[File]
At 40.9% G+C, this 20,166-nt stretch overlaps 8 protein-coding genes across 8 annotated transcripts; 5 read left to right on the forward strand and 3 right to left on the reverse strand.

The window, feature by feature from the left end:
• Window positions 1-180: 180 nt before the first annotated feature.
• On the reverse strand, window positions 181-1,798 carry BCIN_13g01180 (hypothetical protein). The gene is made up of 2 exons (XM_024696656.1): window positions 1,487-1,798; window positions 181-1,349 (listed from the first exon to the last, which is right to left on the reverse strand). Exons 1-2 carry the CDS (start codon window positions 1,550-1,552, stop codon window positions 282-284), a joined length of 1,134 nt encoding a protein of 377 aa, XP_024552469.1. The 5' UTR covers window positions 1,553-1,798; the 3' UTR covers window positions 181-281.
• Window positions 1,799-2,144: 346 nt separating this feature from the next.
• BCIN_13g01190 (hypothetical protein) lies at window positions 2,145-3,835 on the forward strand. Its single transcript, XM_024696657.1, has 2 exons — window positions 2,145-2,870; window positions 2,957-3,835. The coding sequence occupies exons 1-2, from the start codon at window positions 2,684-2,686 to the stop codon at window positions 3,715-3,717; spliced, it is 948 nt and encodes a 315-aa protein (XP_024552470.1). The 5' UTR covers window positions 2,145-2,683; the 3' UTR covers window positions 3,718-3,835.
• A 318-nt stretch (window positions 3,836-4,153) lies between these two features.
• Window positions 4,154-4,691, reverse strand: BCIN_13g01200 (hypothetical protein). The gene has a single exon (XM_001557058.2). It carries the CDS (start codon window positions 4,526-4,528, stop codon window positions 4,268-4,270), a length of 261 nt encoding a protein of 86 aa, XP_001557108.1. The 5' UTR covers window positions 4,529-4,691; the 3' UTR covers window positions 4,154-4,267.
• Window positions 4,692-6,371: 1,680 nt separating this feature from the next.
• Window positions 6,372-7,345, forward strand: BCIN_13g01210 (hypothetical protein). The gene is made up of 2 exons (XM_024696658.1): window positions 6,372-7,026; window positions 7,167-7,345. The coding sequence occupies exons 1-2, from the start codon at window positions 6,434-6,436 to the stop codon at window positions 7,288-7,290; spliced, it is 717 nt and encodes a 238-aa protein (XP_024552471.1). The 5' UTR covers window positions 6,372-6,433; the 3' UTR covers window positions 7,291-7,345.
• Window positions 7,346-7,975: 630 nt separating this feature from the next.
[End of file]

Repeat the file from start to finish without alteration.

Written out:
At 40.9% G+C, this 20,166-nt stretch overlaps 8 protein-coding genes across 8 annotated transcripts; 5 read left to right on the forward strand and 3 right to left on the reverse strand.

The window, feature by feature from the left end:
• Window positions 1-180: 180 nt before the first annotated feature.
• On the reverse strand, window positions 181-1,798 carry BCIN_13g01180 (hypothetical protein). The gene is made up of 2 exons (XM_024696656.1): window positions 1,487-1,798; window positions 181-1,349 (listed from the first exon to the last, which is right to left on the reverse strand). Exons 1-2 carry the CDS (start codon window positions 1,550-1,552, stop codon window positions 282-284), a joined length of 1,134 nt encoding a protein of 377 aa, XP_024552469.1. The 5' UTR covers window positions 1,553-1,798; the 3' UTR covers window positions 181-281.
• Window positions 1,799-2,144: 346 nt separating this feature from the next.
• BCIN_13g01190 (hypothetical protein) lies at window positions 2,145-3,835 on the forward strand. Its single transcript, XM_024696657.1, has 2 exons — window positions 2,145-2,870; window positions 2,957-3,835. The coding sequence occupies exons 1-2, from the start codon at window positions 2,684-2,686 to the stop codon at window positions 3,715-3,717; spliced, it is 948 nt and encodes a 315-aa protein (XP_024552470.1). The 5' UTR covers window positions 2,145-2,683; the 3' UTR covers window positions 3,718-3,835.
• A 318-nt stretch (window positions 3,836-4,153) lies between these two features.
• Window positions 4,154-4,691, reverse strand: BCIN_13g01200 (hypothetical protein). The gene has a single exon (XM_001557058.2). It carries the CDS (start codon window positions 4,526-4,528, stop codon window positions 4,268-4,270), a length of 261 nt encoding a protein of 86 aa, XP_001557108.1. The 5' UTR covers window positions 4,529-4,691; the 3' UTR covers window positions 4,154-4,267.
• Window positions 4,692-6,371: 1,680 nt separating this feature from the next.
• Window positions 6,372-7,345, forward strand: BCIN_13g01210 (hypothetical protein). The gene is made up of 2 exons (XM_024696658.1): window positions 6,372-7,026; window positions 7,167-7,345. The coding sequence occupies exons 1-2, from the start codon at window positions 6,434-6,436 to the stop codon at window positions 7,288-7,290; spliced, it is 717 nt and encodes a 238-aa protein (XP_024552471.1). The 5' UTR covers window positions 6,372-6,433; the 3' UTR covers window positions 7,291-7,345.
• Window positions 7,346-7,975: 630 nt separating this feature from the next.